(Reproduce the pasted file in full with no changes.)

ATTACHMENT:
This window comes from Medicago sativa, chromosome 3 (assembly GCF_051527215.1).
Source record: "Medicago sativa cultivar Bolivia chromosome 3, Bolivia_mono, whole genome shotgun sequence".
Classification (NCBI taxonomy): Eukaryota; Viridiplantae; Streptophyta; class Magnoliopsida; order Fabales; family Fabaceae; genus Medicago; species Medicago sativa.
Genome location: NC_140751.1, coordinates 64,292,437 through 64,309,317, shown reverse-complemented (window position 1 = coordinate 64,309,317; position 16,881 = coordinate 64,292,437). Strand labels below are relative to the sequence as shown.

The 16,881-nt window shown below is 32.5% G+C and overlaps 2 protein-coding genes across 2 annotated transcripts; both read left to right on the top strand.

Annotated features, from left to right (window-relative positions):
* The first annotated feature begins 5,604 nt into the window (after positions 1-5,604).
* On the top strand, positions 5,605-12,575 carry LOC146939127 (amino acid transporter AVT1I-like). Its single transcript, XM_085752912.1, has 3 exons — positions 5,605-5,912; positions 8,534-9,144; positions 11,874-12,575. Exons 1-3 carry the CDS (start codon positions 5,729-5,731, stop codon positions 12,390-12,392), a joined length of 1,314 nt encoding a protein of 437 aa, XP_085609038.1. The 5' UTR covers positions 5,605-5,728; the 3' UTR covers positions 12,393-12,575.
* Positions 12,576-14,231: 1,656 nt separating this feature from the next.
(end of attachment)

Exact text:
This window comes from Medicago sativa, chromosome 3 (assembly GCF_051527215.1).
Source record: "Medicago sativa cultivar Bolivia chromosome 3, Bolivia_mono, whole genome shotgun sequence".
Classification (NCBI taxonomy): Eukaryota; Viridiplantae; Streptophyta; class Magnoliopsida; order Fabales; family Fabaceae; genus Medicago; species Medicago sativa.
Genome location: NC_140751.1, coordinates 64,292,437 through 64,309,317, shown reverse-complemented (window position 1 = coordinate 64,309,317; position 16,881 = coordinate 64,292,437). Strand labels below are relative to the sequence as shown.

The 16,881-nt window shown below is 32.5% G+C and overlaps 2 protein-coding genes across 2 annotated transcripts; both read left to right on the top strand.

Annotated features, from left to right (window-relative positions):
* The first annotated feature begins 5,604 nt into the window (after positions 1-5,604).
* On the top strand, positions 5,605-12,575 carry LOC146939127 (amino acid transporter AVT1I-like). Its single transcript, XM_085752912.1, has 3 exons — positions 5,605-5,912; positions 8,534-9,144; positions 11,874-12,575. Exons 1-3 carry the CDS (start codon positions 5,729-5,731, stop codon positions 12,390-12,392), a joined length of 1,314 nt encoding a protein of 437 aa, XP_085609038.1. The 5' UTR covers positions 5,605-5,728; the 3' UTR covers positions 12,393-12,575.
* Positions 12,576-14,231: 1,656 nt separating this feature from the next.